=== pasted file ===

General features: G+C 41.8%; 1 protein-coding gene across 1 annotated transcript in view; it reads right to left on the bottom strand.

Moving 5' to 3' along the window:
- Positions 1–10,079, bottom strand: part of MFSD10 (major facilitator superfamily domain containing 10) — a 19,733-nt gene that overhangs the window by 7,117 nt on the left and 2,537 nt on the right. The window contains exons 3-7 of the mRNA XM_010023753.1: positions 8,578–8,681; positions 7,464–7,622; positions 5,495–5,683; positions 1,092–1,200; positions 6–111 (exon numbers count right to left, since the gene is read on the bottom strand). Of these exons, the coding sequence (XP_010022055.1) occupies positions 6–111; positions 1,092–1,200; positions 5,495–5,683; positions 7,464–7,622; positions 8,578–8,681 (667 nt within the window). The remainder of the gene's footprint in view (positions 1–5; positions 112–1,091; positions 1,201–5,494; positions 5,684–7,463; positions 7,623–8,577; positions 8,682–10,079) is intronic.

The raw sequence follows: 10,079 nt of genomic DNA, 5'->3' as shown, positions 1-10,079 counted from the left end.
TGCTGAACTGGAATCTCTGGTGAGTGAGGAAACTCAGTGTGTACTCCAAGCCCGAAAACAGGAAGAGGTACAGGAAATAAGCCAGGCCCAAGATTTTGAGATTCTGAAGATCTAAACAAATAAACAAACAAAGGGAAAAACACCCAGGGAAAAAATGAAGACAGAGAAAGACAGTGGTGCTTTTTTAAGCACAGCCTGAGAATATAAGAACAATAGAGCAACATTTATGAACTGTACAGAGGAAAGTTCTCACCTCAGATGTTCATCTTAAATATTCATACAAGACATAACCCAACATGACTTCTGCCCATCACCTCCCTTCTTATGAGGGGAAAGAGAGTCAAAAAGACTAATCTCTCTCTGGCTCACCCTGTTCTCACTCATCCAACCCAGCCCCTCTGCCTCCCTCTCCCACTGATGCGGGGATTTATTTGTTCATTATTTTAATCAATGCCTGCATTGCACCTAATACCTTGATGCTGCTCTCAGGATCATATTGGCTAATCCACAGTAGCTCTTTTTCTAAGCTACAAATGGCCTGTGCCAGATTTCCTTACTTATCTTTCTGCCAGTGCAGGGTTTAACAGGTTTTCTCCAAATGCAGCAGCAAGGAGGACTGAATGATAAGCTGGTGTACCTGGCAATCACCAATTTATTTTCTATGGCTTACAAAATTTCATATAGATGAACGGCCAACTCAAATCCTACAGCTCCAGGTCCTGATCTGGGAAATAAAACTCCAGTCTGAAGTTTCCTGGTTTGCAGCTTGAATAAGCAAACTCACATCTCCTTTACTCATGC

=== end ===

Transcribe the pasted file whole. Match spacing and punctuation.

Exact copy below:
General features: G+C 41.8%; 1 protein-coding gene across 1 annotated transcript in view; it reads right to left on the bottom strand.

Moving 5' to 3' along the window:
- Positions 1–10,079, bottom strand: part of MFSD10 (major facilitator superfamily domain containing 10) — a 19,733-nt gene that overhangs the window by 7,117 nt on the left and 2,537 nt on the right. The window contains exons 3-7 of the mRNA XM_010023753.1: positions 8,578–8,681; positions 7,464–7,622; positions 5,495–5,683; positions 1,092–1,200; positions 6–111 (exon numbers count right to left, since the gene is read on the bottom strand). Of these exons, the coding sequence (XP_010022055.1) occupies positions 6–111; positions 1,092–1,200; positions 5,495–5,683; positions 7,464–7,622; positions 8,578–8,681 (667 nt within the window). The remainder of the gene's footprint in view (positions 1–5; positions 112–1,091; positions 1,201–5,494; positions 5,684–7,463; positions 7,623–8,577; positions 8,682–10,079) is intronic.

The raw sequence follows: 10,079 nt of genomic DNA, 5'->3' as shown, positions 1-10,079 counted from the left end.
TGCTGAACTGGAATCTCTGGTGAGTGAGGAAACTCAGTGTGTACTCCAAGCCCGAAAACAGGAAGAGGTACAGGAAATAAGCCAGGCCCAAGATTTTGAGATTCTGAAGATCTAAACAAATAAACAAACAAAGGGAAAAACACCCAGGGAAAAAATGAAGACAGAGAAAGACAGTGGTGCTTTTTTAAGCACAGCCTGAGAATATAAGAACAATAGAGCAACATTTATGAACTGTACAGAGGAAAGTTCTCACCTCAGATGTTCATCTTAAATATTCATACAAGACATAACCCAACATGACTTCTGCCCATCACCTCCCTTCTTATGAGGGGAAAGAGAGTCAAAAAGACTAATCTCTCTCTGGCTCACCCTGTTCTCACTCATCCAACCCAGCCCCTCTGCCTCCCTCTCCCACTGATGCGGGGATTTATTTGTTCATTATTTTAATCAATGCCTGCATTGCACCTAATACCTTGATGCTGCTCTCAGGATCATATTGGCTAATCCACAGTAGCTCTTTTTCTAAGCTACAAATGGCCTGTGCCAGATTTCCTTACTTATCTTTCTGCCAGTGCAGGGTTTAACAGGTTTTCTCCAAATGCAGCAGCAAGGAGGACTGAATGATAAGCTGGTGTACCTGGCAATCACCAATTTATTTTCTATGGCTTACAAAATTTCATATAGATGAACGGCCAACTCAAATCCTACAGCTCCAGGTCCTGATCTGGGAAATAAAACTCCAGTCTGAAGTTTCCTGGTTTGCAGCTTGAATAAGCAAACTCACATCTCCTTTACTCATGC